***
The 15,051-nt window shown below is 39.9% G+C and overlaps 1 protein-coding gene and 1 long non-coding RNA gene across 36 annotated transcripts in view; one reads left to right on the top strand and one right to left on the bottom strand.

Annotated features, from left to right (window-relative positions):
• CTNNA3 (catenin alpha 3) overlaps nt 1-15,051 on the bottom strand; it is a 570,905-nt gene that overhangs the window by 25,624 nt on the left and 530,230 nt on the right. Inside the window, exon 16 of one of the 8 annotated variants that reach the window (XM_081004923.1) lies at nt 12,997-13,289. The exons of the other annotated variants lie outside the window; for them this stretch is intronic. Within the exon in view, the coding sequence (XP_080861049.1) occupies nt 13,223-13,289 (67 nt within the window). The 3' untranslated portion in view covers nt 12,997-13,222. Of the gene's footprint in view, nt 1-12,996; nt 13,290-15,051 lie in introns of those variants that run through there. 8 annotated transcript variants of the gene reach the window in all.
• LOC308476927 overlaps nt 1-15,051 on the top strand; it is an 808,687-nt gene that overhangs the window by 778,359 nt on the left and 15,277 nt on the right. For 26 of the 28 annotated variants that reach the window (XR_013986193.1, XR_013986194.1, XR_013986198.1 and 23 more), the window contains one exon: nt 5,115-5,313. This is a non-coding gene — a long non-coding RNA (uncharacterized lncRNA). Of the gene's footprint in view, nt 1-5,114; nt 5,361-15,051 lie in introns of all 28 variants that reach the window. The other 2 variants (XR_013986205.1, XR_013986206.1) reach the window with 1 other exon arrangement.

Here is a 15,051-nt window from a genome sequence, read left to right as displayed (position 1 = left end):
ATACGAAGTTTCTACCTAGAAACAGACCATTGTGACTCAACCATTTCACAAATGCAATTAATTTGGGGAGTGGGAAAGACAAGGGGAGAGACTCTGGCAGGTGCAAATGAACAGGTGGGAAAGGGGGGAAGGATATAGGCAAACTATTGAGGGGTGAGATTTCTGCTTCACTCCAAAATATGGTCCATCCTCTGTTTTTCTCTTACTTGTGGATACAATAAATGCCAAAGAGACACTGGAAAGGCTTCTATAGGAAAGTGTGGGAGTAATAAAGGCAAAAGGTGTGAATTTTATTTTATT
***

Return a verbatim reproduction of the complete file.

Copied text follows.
The 15,051-nt window shown below is 39.9% G+C and overlaps 1 protein-coding gene and 1 long non-coding RNA gene across 36 annotated transcripts in view; one reads left to right on the top strand and one right to left on the bottom strand.

Annotated features, from left to right (window-relative positions):
• CTNNA3 (catenin alpha 3) overlaps nt 1-15,051 on the bottom strand; it is a 570,905-nt gene that overhangs the window by 25,624 nt on the left and 530,230 nt on the right. Inside the window, exon 16 of one of the 8 annotated variants that reach the window (XM_081004923.1) lies at nt 12,997-13,289. The exons of the other annotated variants lie outside the window; for them this stretch is intronic. Within the exon in view, the coding sequence (XP_080861049.1) occupies nt 13,223-13,289 (67 nt within the window). The 3' untranslated portion in view covers nt 12,997-13,222. Of the gene's footprint in view, nt 1-12,996; nt 13,290-15,051 lie in introns of those variants that run through there. 8 annotated transcript variants of the gene reach the window in all.
• LOC308476927 overlaps nt 1-15,051 on the top strand; it is an 808,687-nt gene that overhangs the window by 778,359 nt on the left and 15,277 nt on the right. For 26 of the 28 annotated variants that reach the window (XR_013986193.1, XR_013986194.1, XR_013986198.1 and 23 more), the window contains one exon: nt 5,115-5,313. This is a non-coding gene — a long non-coding RNA (uncharacterized lncRNA). Of the gene's footprint in view, nt 1-5,114; nt 5,361-15,051 lie in introns of all 28 variants that reach the window. The other 2 variants (XR_013986205.1, XR_013986206.1) reach the window with 1 other exon arrangement.

Here is a 15,051-nt window from a genome sequence, read left to right as displayed (position 1 = left end):
ATACGAAGTTTCTACCTAGAAACAGACCATTGTGACTCAACCATTTCACAAATGCAATTAATTTGGGGAGTGGGAAAGACAAGGGGAGAGACTCTGGCAGGTGCAAATGAACAGGTGGGAAAGGGGGGAAGGATATAGGCAAACTATTGAGGGGTGAGATTTCTGCTTCACTCCAAAATATGGTCCATCCTCTGTTTTTCTCTTACTTGTGGATACAATAAATGCCAAAGAGACACTGGAAAGGCTTCTATAGGAAAGTGTGGGAGTAATAAAGGCAAAAGGTGTGAATTTTATTTTATT